Tuesday, December 20, 2011

Too Friendly, Detailed Form Rejection

So this is what passes as a form rejection down at Eclectica Magazine:
UPDATE: Given Ellen's considered response in the comments I feel it's useful to point out here and now that while I disapprove of the following I don't mean to indict Eclectica for it in specific -- just offer my opinion for why I disagree with this practice and using Eclectica's as an example of the practice in action. Certainly Eclectica is a fine publication and they are also not the only publication to reject in this fashion.)
Dear Matt, 
Thank you for your submission to Eclectica Magazine.  After careful consideration, I have decided not to select it for publication. There are many possible reasons for why a particular piece isn't selected, and I regret that I am unable, given time constraints, to offer further explanation as to which of those reasons applied to your work. I will say that you're in good company; as always, there were many authors and many pieces that I would have liked to include. 
Best of luck with your writing and in finding a home for this work. I appreciate your support of online literature in general and Eclectica in particular, and I hope you'll try us again in the future. 
Tom // Eclectica

Don't get me wrong. I understand the good intent here. Or I think I do. But it's still misguided / misplaced if you ask me. If you decide to reject someone in a form way make it a form. Don't attempt being personal because that makes you seem like those dishonest salespeople who pretend they're all about good relations and honest sales practice but then find ways to subtly lose your confidence, allusions to things that suggest their inventory is limited and demand has been high, and sort of disingenuously pressuring you to buy. It's like either you be cold and streamlined, literary publication, or you legitimately put the legwork into actually being warm and friendly. This "happy medium" is unsettling and perplexing and makes me want to ralph on you, on one of you.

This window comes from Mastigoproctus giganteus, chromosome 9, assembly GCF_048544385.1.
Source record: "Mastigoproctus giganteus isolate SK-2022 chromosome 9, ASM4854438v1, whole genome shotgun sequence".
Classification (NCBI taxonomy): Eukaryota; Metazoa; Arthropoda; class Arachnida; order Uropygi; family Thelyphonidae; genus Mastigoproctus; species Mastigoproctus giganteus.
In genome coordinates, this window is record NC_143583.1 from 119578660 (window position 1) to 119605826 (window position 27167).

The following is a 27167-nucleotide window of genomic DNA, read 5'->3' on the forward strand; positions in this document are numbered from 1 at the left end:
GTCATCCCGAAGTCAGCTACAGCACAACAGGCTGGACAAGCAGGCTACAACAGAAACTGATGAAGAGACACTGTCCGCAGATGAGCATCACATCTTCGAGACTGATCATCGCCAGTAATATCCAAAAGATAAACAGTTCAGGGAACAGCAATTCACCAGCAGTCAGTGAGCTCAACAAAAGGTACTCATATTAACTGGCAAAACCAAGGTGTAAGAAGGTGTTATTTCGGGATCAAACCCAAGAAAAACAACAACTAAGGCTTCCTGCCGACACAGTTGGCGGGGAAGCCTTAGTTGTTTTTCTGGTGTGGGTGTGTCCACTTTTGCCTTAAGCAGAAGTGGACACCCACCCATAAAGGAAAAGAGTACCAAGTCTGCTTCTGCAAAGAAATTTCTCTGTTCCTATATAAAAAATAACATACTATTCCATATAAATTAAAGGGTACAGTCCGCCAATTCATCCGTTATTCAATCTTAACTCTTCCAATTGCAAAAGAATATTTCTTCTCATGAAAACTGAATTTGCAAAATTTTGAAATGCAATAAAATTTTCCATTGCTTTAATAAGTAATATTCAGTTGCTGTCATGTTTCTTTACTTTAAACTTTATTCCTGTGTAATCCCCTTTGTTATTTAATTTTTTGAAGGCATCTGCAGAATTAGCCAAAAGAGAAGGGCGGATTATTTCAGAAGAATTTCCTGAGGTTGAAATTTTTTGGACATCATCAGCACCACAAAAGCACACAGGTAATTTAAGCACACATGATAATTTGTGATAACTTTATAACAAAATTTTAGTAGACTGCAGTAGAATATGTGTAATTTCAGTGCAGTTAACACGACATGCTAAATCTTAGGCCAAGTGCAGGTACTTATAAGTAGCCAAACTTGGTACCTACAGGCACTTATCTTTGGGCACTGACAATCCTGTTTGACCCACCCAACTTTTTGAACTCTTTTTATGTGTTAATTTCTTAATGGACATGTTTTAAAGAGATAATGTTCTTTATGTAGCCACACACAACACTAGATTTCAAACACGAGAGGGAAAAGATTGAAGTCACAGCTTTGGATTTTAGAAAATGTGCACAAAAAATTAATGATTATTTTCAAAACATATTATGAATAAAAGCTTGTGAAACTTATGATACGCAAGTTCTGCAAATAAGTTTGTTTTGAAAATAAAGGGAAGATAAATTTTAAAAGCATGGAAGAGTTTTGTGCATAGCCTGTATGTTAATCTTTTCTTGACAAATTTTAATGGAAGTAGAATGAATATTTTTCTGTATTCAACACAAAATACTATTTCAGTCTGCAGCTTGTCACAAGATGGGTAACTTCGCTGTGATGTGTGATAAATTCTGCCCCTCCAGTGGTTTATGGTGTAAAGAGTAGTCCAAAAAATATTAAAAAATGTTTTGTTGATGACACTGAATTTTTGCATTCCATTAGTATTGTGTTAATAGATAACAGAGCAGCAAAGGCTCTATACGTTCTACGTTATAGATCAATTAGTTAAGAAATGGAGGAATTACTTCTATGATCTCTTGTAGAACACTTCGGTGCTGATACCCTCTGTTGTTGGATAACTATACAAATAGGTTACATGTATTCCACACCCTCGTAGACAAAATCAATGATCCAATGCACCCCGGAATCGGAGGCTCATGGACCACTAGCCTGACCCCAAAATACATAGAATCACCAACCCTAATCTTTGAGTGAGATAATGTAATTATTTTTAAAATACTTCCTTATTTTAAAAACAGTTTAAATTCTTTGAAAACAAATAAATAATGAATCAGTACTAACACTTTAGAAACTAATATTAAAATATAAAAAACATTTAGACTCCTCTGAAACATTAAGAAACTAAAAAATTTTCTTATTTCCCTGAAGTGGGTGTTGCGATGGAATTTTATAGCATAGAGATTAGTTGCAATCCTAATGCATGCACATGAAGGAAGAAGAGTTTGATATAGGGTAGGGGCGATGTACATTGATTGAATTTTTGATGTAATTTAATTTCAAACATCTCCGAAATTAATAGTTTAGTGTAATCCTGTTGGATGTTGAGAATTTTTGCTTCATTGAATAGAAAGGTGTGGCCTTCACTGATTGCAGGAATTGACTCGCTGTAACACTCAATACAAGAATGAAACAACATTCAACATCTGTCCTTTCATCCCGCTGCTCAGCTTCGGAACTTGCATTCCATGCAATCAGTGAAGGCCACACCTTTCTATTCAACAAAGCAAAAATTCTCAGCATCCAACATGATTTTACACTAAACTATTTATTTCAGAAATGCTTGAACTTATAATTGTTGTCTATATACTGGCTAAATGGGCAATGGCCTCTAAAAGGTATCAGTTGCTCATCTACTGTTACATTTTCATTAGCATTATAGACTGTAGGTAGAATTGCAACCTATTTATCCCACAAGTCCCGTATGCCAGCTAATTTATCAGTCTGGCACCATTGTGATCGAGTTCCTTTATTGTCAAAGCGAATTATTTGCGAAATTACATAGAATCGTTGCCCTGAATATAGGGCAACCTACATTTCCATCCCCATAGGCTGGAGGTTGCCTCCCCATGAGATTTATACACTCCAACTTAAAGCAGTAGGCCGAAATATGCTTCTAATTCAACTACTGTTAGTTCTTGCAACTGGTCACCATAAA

1. I'm not sure I understand the purpose in critiquing rejection letters; to be honest, it seems a little childish. Writing a form rejection that isn't too blunt and impersonal (surely this two paragraph rejection is better than the insulting one-liner, "Thank you for your submission but we will not be accepting your story") is not an easy thing to do. Why criticize a publisher that has come up with a form rejection that tries to break the news gently? Further, I'd guess that when it comes to burning bridges and future publication opportunities, a public airing of a rejection letter does about as well as responding to a rejection with that cringe-worthy beginner's mistake of emailing the publisher to detail the reasons why their publication isn't worthy of the rejected story.

  2. I understand your point to some extent Ellen. I considered it to be sure. But as an editor myself I feel pretty strongly about this. Certainly you're free disagree.

    I wouldn't agree it's childish to begin. If someone posted a rejection I put forth at Untoward and argued my response was somehow in their opinion falsely personalized (or had any other critique to level against me and what I do) then I'd prefer it put out there for discussion/debate -- and possibly to offer another perspective that I hadn't considered -- something I've tried to do here. It's my personal opinion that a form should be cold and straightforward. To me conveying a false sense of intimacy is worse -- for the reasons I mention. It's equally superficial but has this unpleasant subtext to it too. Like they're trying to pull the wool over your submitter's eyes. My point is this: if you can't be sincerely personal then don't attempt it at all. It evokes a very negative response in me.

    As for burning bridges -- I don't really worry about that as a rule. Maybe I will but I'm not too concerned about it. I'd rather engage people -- for better or worse.

    But I'm glad this has encouraged a response from you Ellen. I respect your opinion and it has definitely given me food for thought.

  3. The great Randall Graves said: "You gotta shit or get off the pot". I understand your point, Matt. If you have something bad to announce to somebody, you don't do him a belly dance as a silver lining. Raw honesty is better because it will allow the writer to shift to another story right away.

  4. That's another part of it, too, Ben. It's very evasive. Take ownership of it. I might be pissed that my story isn't selected when I get a clear and definitive no, but ultimately it won't be because of the way the publication handled my rejection. I'll be interested to see if Eclectica forms this way every time. I won't name names, but there are other places that really drop the same sort of too-personal-seeming form every time. It starts to feel like mockery.

  5. "There are many possible reasons for why a particular piece isn't selected, and I regret that I am unable, given time constraints, to offer further explanation as to which of those reasons applied to your work"

    It's that part I find deplorable. I mean, give the reasons or don't. Ya know?